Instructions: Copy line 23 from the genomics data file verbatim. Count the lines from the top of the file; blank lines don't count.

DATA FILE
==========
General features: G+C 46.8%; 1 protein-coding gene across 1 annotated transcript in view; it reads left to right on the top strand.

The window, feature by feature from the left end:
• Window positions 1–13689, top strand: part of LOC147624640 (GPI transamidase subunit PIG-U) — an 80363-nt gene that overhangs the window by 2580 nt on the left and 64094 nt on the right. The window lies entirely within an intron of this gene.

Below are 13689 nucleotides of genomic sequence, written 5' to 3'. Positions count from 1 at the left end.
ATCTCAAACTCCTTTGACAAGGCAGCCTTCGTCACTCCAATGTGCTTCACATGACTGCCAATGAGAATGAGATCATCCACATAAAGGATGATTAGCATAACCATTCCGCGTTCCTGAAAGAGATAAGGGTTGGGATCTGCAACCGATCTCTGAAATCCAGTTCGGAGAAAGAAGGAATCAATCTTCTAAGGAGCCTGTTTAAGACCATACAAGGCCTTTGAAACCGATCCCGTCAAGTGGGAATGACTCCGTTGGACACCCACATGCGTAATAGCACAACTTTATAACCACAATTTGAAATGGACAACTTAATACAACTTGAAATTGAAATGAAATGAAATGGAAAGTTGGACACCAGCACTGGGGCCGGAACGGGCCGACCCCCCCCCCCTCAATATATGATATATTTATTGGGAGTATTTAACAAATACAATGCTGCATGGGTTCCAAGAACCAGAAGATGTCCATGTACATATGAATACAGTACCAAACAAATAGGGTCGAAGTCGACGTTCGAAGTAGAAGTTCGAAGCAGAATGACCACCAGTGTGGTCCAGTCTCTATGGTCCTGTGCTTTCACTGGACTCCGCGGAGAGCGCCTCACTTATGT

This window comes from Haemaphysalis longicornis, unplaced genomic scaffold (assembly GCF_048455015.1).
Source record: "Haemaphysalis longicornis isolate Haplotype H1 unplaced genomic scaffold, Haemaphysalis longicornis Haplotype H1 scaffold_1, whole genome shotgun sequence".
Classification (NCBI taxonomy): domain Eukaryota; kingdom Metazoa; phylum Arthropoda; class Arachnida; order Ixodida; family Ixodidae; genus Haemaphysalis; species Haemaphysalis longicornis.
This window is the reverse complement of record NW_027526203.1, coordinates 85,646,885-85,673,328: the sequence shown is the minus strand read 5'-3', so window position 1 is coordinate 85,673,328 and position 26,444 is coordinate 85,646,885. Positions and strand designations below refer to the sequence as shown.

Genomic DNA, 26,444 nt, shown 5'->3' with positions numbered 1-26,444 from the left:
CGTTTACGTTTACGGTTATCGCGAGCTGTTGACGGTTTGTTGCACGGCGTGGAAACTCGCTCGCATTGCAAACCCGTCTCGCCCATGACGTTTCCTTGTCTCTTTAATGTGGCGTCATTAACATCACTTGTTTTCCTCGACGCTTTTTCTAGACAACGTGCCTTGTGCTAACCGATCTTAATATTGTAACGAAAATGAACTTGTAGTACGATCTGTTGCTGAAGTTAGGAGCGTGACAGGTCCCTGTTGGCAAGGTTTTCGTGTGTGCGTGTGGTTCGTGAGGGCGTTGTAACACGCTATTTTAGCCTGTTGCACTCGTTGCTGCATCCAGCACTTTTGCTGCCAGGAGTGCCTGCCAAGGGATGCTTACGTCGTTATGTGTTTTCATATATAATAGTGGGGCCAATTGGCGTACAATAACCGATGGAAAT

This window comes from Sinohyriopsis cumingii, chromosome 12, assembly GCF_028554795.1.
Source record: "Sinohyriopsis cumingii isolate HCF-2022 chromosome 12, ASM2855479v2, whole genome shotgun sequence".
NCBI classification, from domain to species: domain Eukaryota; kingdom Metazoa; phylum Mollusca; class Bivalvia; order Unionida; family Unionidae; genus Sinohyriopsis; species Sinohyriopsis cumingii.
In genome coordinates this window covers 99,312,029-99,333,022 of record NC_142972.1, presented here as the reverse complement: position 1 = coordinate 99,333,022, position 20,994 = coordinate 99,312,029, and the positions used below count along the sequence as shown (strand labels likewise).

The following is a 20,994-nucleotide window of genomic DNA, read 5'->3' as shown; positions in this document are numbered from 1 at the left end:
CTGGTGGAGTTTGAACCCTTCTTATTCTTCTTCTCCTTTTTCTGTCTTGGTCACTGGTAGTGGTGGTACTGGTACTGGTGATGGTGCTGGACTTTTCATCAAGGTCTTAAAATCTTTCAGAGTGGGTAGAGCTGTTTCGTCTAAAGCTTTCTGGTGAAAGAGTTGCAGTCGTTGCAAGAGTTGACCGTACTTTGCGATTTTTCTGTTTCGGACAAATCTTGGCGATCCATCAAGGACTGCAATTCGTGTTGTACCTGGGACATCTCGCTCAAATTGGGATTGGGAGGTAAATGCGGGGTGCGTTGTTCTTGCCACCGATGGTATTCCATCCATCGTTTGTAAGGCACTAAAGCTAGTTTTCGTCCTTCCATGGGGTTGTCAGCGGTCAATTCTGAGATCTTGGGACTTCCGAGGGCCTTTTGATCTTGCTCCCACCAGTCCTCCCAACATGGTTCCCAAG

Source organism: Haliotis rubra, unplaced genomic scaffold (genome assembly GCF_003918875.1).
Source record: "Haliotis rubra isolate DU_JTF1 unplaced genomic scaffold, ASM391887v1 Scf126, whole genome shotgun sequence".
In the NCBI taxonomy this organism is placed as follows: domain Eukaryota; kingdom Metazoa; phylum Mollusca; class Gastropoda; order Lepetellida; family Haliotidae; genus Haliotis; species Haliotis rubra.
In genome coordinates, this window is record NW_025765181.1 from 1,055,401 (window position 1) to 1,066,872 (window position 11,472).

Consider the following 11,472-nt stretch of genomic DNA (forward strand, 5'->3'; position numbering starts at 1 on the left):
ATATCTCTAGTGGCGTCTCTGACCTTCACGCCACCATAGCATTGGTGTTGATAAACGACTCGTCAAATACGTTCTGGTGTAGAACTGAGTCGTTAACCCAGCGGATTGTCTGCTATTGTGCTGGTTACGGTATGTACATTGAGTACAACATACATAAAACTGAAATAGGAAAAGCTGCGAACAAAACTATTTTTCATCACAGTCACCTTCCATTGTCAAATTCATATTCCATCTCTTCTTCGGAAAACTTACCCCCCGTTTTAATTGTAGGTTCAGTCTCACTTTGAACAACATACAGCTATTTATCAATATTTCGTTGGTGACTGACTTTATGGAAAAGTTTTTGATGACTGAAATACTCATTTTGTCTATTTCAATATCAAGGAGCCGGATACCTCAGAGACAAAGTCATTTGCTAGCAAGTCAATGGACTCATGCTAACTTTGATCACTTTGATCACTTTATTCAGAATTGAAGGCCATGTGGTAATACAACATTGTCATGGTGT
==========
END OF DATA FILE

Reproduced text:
ATATCTCTAGTGGCGTCTCTGACCTTCACGCCACCATAGCATTGGTGTTGATAAACGACTCGTCAAATACGTTCTGGTGTAGAACTGAGTCGTTAACCCAGCGGATTGTCTGCTATTGTGCTGGTTACGGTATGTACATTGAGTACAACATACATAAAACTGAAATAGGAAAAGCTGCGAACAAAACTATTTTTCATCACAGTCACCTTCCATTGTCAAATTCATATTCCATCTCTTCTTCGGAAAACTTACCCCCCGTTTTAATTGTAGGTTCAGTCTCACTTTGAACAACATACAGCTATTTATCAATATTTCGTTGGTGACTGACTTTATGGAAAAGTTTTTGATGACTGAAATACTCATTTTGTCTATTTCAATATCAAGGAGCCGGATACCTCAGAGACAAAGTCATTTGCTAGCAAGTCAATGGACTCATGCTAACTTTGATCACTTTGATCACTTTATTCAGAATTGAAGGCCATGTGGTAATACAACATTGTCATGGTGT